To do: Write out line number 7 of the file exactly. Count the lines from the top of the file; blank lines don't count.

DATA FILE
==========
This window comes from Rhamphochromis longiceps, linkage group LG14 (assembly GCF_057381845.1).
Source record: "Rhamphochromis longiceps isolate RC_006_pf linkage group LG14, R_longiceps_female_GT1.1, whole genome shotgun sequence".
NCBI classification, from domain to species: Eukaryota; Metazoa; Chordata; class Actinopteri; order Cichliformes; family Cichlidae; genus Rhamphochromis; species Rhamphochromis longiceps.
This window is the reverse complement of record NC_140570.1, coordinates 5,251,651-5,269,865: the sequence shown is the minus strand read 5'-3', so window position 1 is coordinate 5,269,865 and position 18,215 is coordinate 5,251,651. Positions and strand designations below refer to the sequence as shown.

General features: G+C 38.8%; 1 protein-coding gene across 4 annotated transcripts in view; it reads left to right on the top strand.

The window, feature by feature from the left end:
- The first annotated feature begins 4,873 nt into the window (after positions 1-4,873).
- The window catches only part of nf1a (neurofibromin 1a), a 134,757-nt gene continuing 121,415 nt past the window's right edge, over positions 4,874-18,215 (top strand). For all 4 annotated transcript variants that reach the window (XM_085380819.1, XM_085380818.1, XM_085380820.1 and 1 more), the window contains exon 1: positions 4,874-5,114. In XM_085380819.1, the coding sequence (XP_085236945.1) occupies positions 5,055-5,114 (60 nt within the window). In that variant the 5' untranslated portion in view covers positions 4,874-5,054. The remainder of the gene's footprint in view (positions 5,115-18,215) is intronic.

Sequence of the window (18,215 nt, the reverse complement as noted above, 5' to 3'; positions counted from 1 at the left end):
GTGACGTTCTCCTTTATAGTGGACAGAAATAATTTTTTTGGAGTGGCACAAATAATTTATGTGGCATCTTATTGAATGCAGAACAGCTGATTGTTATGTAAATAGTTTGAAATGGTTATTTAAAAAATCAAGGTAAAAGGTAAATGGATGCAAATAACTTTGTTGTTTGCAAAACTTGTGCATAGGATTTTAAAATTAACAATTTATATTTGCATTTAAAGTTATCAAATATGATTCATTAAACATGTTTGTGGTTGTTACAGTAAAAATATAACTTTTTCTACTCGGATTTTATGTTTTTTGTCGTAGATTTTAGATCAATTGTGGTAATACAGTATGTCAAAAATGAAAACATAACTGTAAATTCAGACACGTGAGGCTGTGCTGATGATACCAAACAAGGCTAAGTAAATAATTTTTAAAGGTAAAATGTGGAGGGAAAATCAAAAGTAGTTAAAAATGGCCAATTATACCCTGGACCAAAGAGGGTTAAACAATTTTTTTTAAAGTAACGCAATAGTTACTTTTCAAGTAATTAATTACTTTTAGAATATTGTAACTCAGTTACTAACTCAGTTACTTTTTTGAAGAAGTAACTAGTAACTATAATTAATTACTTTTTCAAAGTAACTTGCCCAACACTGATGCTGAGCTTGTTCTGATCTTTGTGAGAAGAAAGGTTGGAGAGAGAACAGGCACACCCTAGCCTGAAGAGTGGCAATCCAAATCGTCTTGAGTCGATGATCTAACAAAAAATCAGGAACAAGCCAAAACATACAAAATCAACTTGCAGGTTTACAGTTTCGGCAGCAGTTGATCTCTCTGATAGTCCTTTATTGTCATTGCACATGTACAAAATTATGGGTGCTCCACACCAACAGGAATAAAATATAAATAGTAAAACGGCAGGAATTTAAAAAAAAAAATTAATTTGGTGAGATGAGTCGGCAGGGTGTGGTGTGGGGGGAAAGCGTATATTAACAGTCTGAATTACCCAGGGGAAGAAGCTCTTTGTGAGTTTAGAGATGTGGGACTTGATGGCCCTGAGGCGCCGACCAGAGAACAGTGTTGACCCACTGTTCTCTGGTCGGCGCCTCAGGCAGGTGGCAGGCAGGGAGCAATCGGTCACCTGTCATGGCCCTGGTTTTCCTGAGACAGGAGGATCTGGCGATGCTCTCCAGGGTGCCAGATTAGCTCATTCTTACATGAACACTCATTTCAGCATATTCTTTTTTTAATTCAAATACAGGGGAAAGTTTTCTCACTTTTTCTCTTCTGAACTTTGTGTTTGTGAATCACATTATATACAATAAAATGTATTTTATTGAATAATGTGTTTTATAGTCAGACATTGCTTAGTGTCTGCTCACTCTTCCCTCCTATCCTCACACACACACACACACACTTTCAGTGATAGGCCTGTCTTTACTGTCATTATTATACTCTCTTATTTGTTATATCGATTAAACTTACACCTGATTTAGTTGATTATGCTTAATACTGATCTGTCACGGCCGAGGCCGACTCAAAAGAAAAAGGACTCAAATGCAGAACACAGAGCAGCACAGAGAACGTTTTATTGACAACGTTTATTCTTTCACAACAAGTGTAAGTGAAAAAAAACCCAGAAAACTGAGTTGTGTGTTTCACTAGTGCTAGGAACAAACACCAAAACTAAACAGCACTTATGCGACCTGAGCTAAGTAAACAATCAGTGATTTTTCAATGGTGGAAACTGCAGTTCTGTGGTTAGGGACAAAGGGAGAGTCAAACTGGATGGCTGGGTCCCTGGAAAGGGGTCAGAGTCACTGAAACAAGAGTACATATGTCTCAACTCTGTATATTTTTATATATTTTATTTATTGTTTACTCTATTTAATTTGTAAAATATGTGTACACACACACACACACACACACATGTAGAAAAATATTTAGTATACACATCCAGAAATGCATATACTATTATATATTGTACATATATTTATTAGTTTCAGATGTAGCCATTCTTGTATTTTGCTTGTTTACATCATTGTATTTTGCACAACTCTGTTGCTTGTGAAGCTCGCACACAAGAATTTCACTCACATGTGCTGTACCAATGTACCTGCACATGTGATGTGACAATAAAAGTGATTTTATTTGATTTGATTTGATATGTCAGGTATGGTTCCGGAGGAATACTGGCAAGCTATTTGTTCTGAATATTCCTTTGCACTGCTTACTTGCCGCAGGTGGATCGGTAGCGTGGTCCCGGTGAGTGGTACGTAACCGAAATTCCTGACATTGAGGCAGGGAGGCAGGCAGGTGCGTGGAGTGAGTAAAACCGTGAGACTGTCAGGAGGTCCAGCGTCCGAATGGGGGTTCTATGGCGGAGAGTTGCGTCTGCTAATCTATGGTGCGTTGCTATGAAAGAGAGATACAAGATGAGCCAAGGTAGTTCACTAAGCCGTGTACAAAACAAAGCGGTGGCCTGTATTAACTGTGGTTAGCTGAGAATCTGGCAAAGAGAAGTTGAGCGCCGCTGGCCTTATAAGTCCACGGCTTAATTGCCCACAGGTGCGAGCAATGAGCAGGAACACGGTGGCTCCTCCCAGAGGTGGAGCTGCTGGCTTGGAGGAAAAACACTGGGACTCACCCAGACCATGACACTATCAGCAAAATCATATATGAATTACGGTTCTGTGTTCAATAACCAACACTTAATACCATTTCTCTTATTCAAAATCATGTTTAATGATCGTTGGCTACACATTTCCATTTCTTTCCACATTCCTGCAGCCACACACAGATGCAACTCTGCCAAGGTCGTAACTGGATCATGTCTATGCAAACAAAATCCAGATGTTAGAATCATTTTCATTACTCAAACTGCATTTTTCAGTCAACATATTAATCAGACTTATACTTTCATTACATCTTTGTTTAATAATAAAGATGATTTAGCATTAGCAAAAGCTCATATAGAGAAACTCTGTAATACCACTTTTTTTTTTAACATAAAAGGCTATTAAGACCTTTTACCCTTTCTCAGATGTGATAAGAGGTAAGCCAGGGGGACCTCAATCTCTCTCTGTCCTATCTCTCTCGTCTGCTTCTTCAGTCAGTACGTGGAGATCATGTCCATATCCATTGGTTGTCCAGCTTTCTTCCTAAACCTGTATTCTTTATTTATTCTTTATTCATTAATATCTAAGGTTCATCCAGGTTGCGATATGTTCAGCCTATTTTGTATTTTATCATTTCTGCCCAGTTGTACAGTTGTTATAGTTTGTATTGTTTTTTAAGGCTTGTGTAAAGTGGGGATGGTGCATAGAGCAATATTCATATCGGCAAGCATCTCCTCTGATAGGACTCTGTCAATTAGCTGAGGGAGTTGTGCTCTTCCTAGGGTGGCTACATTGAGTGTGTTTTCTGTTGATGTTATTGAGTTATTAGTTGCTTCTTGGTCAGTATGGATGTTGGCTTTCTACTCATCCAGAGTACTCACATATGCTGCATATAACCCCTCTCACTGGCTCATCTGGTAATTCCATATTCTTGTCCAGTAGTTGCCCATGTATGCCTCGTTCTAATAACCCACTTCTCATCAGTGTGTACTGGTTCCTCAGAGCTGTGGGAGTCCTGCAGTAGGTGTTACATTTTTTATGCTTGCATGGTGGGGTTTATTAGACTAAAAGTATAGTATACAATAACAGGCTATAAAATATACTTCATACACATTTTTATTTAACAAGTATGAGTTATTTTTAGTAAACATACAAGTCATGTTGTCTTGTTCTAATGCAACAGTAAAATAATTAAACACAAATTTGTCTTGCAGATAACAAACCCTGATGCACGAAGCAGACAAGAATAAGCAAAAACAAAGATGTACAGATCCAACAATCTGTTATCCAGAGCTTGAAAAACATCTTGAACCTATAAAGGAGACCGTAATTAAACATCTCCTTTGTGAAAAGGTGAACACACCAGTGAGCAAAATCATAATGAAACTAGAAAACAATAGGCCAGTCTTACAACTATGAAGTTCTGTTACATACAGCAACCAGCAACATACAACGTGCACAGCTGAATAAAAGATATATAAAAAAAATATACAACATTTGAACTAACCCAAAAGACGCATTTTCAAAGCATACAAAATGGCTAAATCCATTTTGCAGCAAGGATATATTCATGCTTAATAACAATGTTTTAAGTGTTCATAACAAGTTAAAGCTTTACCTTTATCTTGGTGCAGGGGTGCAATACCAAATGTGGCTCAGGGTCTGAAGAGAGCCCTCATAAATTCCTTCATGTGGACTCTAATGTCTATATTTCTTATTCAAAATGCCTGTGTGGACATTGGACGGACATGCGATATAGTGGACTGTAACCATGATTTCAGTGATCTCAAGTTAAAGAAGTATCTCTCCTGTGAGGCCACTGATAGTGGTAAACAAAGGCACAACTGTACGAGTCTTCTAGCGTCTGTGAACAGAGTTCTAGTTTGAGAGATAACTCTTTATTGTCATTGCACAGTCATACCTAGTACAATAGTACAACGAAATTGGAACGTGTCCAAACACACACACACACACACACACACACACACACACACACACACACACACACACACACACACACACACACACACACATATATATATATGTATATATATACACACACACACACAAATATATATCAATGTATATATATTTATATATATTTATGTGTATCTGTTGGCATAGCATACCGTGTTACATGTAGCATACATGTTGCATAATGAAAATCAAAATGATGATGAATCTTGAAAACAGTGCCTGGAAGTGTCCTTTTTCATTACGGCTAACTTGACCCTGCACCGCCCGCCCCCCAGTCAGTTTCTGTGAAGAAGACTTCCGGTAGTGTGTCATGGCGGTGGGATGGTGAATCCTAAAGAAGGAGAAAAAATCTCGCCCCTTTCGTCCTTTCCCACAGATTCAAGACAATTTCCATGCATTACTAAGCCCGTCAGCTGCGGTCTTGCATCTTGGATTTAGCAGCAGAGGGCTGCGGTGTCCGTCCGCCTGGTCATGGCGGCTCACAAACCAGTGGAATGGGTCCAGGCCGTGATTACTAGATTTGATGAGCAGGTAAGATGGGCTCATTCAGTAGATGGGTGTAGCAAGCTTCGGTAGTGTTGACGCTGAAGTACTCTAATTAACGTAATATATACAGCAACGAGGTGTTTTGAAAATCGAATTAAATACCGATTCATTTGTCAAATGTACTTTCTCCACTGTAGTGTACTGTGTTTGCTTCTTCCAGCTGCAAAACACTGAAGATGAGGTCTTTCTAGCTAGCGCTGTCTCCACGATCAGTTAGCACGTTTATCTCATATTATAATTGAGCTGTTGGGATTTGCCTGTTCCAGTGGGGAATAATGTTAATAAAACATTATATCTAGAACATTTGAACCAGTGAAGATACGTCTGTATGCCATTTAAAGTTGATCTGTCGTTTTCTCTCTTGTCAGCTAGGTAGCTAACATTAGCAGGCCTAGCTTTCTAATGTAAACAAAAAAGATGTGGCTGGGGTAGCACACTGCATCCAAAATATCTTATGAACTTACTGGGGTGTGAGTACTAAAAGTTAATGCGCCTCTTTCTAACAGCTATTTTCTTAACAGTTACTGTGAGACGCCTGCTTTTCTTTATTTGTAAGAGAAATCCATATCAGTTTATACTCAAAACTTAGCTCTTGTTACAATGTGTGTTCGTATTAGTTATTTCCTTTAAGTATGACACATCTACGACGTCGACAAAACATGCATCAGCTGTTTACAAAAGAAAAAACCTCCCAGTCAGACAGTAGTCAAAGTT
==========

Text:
- The first annotated feature begins 4,873 nt into the window (after positions 1-4,873).